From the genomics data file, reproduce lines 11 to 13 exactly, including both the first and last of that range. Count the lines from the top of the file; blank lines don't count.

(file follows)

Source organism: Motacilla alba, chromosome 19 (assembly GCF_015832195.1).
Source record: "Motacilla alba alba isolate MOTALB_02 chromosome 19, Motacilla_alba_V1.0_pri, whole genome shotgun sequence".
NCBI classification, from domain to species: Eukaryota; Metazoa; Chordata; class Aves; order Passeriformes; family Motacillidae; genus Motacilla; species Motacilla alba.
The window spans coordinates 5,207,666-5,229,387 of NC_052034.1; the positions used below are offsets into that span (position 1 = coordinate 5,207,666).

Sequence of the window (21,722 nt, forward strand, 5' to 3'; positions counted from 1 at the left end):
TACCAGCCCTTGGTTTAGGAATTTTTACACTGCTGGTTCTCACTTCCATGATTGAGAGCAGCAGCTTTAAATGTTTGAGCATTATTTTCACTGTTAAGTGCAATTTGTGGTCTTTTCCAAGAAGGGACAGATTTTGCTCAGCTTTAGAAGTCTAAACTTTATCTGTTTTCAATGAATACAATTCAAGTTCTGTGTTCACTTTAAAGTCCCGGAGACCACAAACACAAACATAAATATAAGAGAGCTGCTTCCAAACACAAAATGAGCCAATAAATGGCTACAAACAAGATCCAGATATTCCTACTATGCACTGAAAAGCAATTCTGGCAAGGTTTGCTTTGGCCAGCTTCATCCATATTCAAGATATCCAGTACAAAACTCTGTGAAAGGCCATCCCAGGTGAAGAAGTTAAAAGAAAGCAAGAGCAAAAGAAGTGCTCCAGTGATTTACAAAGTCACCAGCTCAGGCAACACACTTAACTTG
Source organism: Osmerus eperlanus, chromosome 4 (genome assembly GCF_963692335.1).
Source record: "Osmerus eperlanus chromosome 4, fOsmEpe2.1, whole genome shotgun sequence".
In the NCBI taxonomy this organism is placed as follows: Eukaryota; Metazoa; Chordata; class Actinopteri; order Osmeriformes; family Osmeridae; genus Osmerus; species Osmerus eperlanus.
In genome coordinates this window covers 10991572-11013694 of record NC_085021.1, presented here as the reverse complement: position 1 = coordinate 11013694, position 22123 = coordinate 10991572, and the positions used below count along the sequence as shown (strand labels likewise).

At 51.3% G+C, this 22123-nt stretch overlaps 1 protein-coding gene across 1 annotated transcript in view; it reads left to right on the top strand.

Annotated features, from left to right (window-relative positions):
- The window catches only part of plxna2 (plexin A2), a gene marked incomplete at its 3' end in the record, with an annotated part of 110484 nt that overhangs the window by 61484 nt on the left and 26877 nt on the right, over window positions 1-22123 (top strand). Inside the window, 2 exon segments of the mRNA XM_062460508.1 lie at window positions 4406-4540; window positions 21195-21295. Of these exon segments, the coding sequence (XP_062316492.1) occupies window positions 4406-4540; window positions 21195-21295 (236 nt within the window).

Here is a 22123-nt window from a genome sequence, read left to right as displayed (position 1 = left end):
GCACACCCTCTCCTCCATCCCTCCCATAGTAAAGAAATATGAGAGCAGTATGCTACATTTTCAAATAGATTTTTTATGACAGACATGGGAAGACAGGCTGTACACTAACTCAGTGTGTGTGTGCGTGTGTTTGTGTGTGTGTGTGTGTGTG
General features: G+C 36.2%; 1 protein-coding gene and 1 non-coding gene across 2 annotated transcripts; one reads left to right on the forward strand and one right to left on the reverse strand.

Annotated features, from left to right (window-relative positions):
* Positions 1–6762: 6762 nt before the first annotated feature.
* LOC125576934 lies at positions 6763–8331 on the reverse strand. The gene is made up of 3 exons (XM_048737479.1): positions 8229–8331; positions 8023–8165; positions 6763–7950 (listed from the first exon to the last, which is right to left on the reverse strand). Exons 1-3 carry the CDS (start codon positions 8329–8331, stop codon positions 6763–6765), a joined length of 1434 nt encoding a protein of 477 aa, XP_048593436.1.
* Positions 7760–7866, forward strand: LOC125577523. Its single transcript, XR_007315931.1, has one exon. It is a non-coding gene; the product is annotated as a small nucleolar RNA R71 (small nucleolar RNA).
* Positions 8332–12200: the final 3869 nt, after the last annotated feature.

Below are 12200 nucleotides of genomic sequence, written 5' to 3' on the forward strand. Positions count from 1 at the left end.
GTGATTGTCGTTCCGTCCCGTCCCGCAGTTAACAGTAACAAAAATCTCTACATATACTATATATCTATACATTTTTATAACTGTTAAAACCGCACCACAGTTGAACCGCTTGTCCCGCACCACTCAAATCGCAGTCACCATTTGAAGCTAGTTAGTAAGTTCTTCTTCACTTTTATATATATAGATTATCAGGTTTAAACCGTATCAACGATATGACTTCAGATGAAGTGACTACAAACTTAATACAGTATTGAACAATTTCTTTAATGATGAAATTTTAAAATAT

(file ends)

At 51.3% G+C, this 22123-nt stretch overlaps 1 protein-coding gene across 1 annotated transcript in view; it reads left to right on the top strand.

Annotated features, from left to right (window-relative positions):
- The window catches only part of plxna2 (plexin A2), a gene marked incomplete at its 3' end in the record, with an annotated part of 110484 nt that overhangs the window by 61484 nt on the left and 26877 nt on the right, over window positions 1-22123 (top strand). Inside the window, 2 exon segments of the mRNA XM_062460508.1 lie at window positions 4406-4540; window positions 21195-21295. Of these exon segments, the coding sequence (XP_062316492.1) occupies window positions 4406-4540; window positions 21195-21295 (236 nt within the window).